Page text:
Sunday, August 20, 2017

Thomas' First Illustrated Story -- Fourth Book

Once upon a time, there was a Thomas named Thomas, and there was a painting on the wall.  And the painting came to life.

The End.


Sunday, August 6, 2017

Book 565


Here Comes the Easter Cat, written by Deborah Underwood, illustrated by Claudia Rueda, Dial Books, 2014.

This book is an excellent example of the ideal relationship between the text and the illustrations.  The text on its own would not make sense, and the illustrations on their own would not make sense, but put them together and you have one adorably hilarious Easter book. 

Book 564

Hallowe'en Party, by Agatha Christie, Berkley Books, 1969.

I love Hercule Poirot -- of course -- and Ariadne Oliver, and the mystery itself was quite good, but there were still some rather large flaws in this book.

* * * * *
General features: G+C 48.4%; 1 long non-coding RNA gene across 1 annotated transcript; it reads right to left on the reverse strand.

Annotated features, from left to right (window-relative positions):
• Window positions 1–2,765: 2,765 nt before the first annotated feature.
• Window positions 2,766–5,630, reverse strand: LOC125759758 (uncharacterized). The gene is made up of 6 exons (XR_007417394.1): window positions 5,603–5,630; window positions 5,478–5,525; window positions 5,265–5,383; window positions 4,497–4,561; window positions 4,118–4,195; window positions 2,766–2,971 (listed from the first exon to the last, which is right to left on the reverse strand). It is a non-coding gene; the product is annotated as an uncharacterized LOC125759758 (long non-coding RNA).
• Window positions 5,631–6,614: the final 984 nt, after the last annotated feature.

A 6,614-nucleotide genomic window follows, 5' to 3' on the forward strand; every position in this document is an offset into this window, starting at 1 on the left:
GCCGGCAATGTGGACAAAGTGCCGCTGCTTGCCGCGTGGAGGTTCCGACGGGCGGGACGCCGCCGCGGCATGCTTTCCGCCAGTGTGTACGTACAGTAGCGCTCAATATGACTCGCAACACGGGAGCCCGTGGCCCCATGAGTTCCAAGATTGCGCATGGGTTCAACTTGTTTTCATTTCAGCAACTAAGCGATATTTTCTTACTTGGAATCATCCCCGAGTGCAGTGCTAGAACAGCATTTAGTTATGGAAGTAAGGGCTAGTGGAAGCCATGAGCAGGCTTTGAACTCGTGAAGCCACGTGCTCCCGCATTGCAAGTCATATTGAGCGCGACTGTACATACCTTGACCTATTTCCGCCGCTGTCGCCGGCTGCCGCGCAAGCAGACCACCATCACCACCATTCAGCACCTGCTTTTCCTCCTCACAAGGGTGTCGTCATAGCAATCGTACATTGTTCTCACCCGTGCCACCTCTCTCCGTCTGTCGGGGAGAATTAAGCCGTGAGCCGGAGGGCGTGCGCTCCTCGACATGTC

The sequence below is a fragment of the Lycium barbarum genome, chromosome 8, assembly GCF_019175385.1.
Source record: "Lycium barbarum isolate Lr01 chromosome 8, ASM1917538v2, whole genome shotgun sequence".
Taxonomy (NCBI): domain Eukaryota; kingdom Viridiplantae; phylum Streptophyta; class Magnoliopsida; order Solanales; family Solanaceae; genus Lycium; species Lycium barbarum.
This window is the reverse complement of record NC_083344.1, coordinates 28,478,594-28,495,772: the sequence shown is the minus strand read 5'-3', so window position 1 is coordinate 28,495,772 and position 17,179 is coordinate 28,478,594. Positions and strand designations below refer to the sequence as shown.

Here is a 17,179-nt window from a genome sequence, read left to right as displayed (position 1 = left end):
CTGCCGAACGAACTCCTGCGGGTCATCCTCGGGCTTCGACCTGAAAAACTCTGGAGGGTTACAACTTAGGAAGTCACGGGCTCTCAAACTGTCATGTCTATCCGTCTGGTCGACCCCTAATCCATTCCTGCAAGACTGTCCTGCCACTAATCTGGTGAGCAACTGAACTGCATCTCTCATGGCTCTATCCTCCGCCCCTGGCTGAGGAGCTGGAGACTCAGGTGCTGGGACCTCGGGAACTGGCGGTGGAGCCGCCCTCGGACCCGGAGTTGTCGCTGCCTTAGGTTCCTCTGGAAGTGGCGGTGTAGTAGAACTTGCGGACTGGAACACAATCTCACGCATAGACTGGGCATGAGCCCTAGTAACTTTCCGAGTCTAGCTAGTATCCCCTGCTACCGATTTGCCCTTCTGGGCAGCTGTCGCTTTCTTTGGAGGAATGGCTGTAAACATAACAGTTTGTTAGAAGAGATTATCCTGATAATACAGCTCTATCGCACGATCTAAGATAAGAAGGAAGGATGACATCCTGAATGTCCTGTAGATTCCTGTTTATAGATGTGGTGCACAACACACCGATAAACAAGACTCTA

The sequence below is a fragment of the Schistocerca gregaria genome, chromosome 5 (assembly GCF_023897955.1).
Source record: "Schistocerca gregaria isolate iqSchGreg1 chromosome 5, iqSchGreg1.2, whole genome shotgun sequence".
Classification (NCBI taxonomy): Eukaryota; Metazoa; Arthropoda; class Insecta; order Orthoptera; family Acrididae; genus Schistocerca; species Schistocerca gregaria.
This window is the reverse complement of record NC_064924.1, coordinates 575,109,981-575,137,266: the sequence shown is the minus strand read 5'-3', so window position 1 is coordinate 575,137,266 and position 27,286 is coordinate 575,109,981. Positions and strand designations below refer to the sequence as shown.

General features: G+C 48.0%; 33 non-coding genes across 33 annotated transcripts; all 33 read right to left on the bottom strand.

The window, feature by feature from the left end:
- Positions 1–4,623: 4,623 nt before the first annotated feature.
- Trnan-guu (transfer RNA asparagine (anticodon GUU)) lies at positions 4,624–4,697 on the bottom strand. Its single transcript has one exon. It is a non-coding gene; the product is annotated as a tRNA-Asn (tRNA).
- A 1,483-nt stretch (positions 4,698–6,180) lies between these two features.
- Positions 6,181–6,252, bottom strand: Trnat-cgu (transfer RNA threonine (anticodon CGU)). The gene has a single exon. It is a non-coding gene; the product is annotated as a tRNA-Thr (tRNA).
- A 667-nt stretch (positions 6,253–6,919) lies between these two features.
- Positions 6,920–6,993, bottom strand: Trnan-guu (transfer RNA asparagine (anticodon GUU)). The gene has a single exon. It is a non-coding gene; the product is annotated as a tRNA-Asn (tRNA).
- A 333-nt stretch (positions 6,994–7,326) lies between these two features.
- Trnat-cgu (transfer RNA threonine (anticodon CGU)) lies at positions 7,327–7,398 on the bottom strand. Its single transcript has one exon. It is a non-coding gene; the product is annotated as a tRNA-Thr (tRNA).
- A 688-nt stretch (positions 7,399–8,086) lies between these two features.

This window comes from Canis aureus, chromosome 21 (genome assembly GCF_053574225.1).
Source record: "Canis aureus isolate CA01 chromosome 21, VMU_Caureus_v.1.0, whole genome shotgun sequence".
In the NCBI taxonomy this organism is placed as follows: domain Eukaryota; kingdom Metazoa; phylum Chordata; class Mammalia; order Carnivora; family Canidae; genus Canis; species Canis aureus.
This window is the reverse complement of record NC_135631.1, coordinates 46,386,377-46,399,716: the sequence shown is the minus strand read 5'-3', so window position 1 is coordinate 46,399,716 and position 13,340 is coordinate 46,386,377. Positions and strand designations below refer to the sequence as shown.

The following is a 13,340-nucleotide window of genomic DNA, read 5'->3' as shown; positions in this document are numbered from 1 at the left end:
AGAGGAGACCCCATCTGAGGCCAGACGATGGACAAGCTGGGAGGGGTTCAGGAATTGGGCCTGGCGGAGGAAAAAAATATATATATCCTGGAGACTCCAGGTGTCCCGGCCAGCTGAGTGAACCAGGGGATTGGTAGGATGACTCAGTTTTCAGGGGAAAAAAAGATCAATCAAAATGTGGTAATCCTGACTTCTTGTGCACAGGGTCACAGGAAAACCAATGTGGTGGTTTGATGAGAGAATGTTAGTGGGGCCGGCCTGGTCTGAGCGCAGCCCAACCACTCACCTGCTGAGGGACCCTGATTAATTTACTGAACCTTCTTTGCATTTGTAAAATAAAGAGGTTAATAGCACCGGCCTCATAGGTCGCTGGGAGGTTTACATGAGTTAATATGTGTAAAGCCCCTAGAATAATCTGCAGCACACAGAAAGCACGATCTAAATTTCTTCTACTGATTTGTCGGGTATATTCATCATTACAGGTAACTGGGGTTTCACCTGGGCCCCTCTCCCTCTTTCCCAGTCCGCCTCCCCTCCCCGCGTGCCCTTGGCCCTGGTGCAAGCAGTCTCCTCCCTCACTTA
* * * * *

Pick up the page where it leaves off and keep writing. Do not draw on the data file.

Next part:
All the charm was sucked out of Agatha Christie's writing by her rants (through several characters) about the 'youth of today', the mental health system, and the criminal justice system. I might have been fine if only one or two characters spouted negativity of their choice, but they all did, repeatedly, and that grew tiresome. 




Book 563

Mr. Parker Pyne, Detective, by Agatha Christie, Berkley Books, 1934.

Mr. Parker Pyne seems like a cross between Poirot, Lord Peter Wimsey, and a plain ordinary accountant.  He is quite charming.  The stories, however, do not quite measure up to Christie at her best.


Book 562

Dumb Witness, by Agatha Christie, Berkley Books, 1937.

I found this Agatha Christie mystery especially engaging. Possibly because I am partial to small dogs named Bob. And partially because I did not guess the ending. But mostly because it was a well-crafted, engaging story.